NFL Hall of Famer: Parkinson's symptoms go beyond motion problems

Former player and coach Forrest Gregg makes a speech during a game between the Cincinnati Bengals and the Tennessee Oilers at Cinergy Field in Cincinnati, Ohio on Sept. 6, 1998. Gregg was diagnosed with Parkinson's at age 77. Mark Lyons /Allsport

Forrest Gregg made a career as a player and coach in the National Football League. During his time with the Green Bay Packers and Dallas Cowboys, he won three Super Bowls. He got inducted into the Pro Football Hall of Fame in 1977 and continued to coach through the 1990s.

Even as he grew older, Gregg maintained an active lifestyle. But at the age of 77, his wife noticed a tremor in his hand. His physician asked him some other questions about his symptoms, but it wasn't until Gregg admitted he was having vivid dreams that the doctor sent him to a specialist for Parkinson's disease.

"I didn't think of them," Gregg, now 79, explained of his symptoms. "I just thought I was having bad dreams."

Parkinson's disease is a group of motor system conditions that are caused by the loss of dopamine-producing brain cells. It is the most common neurodegenerative disorder, affecting 1 in 100 persons according to the Centers for Disease Control and Prevention. The disease usually affects people over the age of 50.

People who have Parkinson's develop motor symptoms including tremors in their hands, arms, legs, jaw and face, as well as stiffness in their limbs and trunk. They are also observed moving slowly or having impaired balanced or coordination. As a result, as the symptoms progress, patients have a hard time walking, talking or completing basic tasks.

Blood tests can't confirm Parkinson's, so doctors have to rely on medical history and a neurological examination. Motor symptoms are typically the tell-tale signs that someone has the disease, Dr. Hubert Fernandez, a professor of medicine and a neurologist at the Center for Neurological Restoration at the Cleveland Clinic, explained to CBSNews.com.

"The classic signs of the disease that often lead to the diagnosis are the triad: tremor or rest or shaking at rest when you are not using the arm or legs, stiffness and slowness. You need two out of the three for a diagnosis," Fernandez said.

As we are learning more about Parkinson's Disease, doctors have also identified other non-motor symptoms that may occur decades before motor symptoms occur. These include a loss of sense of smell, constipation, depression or behavior indicative of an REM sleep disorder.

"The symptom of this REM sleep behavior disorder is the ability to act out dreams," Fernandez said. "Parkinson's patients are not fully relaxed when they sleep, so they are able to act out their dream. It's not...specific to Parkinson's, but it's not very common in a general population, so it may be a sign."

In Gregg's case, he said he remembered having dreams that he was in the jungle and was holding onto his wife's wrist. He dreamt that she was being pulled away, so he put more and more pressure. In reality he was really gripping her arm. He only woke up when she screamed out loud. In another dream, he was playing football and running with the ball. Gregg woke up to find out he had been running in his sleep and kicking his wife in the process.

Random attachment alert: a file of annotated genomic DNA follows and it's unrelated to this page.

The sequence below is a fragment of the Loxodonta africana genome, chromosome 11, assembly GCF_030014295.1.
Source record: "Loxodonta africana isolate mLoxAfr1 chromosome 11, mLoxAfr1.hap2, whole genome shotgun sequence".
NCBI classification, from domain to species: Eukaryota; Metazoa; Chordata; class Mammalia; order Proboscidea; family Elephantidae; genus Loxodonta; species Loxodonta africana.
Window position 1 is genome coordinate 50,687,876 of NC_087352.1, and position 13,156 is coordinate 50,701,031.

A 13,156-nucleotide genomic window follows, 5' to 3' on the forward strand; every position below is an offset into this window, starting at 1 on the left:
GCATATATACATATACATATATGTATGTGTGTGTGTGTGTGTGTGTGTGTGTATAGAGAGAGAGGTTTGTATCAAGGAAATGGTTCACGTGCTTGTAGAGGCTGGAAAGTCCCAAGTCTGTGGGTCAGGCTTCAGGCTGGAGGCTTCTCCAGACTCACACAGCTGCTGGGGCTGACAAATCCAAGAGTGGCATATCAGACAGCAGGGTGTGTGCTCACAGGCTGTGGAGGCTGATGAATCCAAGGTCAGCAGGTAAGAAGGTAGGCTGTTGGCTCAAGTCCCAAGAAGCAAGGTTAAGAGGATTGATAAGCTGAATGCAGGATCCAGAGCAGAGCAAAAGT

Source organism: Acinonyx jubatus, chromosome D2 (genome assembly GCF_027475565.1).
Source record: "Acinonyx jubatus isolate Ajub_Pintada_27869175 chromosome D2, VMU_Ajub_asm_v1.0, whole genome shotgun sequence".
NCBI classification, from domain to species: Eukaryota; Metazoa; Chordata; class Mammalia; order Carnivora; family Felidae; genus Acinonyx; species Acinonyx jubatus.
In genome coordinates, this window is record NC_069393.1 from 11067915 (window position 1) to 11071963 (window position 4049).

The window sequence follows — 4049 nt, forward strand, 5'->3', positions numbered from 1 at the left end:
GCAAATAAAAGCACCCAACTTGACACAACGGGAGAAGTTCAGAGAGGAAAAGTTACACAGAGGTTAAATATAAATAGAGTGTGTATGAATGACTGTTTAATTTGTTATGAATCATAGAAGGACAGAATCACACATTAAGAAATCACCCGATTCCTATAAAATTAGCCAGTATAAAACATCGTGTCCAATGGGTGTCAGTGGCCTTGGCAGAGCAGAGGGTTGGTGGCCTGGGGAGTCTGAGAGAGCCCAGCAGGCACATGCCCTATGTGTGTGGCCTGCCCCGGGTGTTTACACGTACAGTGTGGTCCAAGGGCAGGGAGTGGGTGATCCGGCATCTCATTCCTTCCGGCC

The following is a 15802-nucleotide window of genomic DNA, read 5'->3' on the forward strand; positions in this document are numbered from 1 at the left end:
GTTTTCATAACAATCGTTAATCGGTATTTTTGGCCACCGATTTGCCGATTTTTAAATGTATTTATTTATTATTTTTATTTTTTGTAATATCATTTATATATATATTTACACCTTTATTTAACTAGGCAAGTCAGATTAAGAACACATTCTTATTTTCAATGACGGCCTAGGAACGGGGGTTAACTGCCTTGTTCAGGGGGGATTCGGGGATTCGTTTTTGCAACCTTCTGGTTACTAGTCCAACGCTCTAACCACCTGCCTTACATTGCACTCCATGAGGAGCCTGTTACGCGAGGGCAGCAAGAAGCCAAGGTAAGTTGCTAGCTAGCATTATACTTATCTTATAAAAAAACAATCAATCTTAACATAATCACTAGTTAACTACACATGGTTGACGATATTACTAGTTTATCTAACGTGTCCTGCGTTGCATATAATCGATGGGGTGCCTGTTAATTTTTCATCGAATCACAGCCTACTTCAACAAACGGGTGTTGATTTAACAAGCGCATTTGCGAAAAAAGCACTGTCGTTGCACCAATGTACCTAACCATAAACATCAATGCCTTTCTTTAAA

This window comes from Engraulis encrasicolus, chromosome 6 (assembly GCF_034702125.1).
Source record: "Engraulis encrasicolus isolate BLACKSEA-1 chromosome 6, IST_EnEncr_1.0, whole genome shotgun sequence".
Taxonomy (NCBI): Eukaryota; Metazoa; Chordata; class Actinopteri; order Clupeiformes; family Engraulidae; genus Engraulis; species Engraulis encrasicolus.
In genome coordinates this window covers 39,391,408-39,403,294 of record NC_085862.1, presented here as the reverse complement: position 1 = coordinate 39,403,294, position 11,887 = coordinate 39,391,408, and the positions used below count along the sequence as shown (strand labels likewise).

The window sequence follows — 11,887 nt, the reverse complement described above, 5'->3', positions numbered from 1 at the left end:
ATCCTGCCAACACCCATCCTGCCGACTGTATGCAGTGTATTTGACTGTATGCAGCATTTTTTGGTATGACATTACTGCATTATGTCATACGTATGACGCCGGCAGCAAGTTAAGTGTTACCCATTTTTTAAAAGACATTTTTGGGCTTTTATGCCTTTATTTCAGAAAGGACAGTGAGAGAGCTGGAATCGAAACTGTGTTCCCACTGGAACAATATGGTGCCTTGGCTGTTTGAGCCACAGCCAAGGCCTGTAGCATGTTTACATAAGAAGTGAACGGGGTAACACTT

As a Parkinson's Disease progresses, people may experience more non-motor symptoms including fatigue, depression, cognitive impairment or dementia, drooling, having a soft voice or stuttering. They may also experience gait freezing, urinary urgency, anxiety or panic attacks.

Gregg now works with Parkinson's More Than Motion, a campaign from pharmaceutical company UCB, Inc., to educate people about the different symptoms of the disease. April is Parkinson's Awareness Month. Gregg said that the hardest part of having Parkinson's is how it interfered with love for running and hiking.

"The tremor you can live with it, depending on whether it gets any worse," Gregg said. "Having the dreams: That is not pleasant. The worst thing is not having your balance. That's something I work on constantly."

He still tries to exercise, including doing cardiovascular activities involving taking big steps and swinging his arms. Not only does this get his heart rate up, it helps him work on his balance.

"It is very important that Parkinson's patients exercise," Fernandez said. "We have lots of data that supports the benefits of exercise in Parkinson's patients. The more regular and the more vigorous the exercises are, the slower the decline or the progression of the disease."

Fernandez said that if Parkinson's disease is caught early, patients can pretty much do all the activities a non-Parkinson's patient can do. For older and moderate cases of Parkinson's where there are balance issues, patients can go to physical therapy, enroll in a dance class that predominantly sitting or participate in water aerobics. Those who have no balance at all can enroll in an aerobics class specifically for Parkinson's patients, which include Zumba classes in a supervised setting.

Gregg emphasized that the most important thing for Parkinson's patients is to get to a doctor if they think they have symptoms and not to get depressed with the diagnosis.

"There's a lot of people who lived a long time with Parkinson's," he said. "That would be my advice to someone. The sooner you find out it's there, the better. Don't run away from it."

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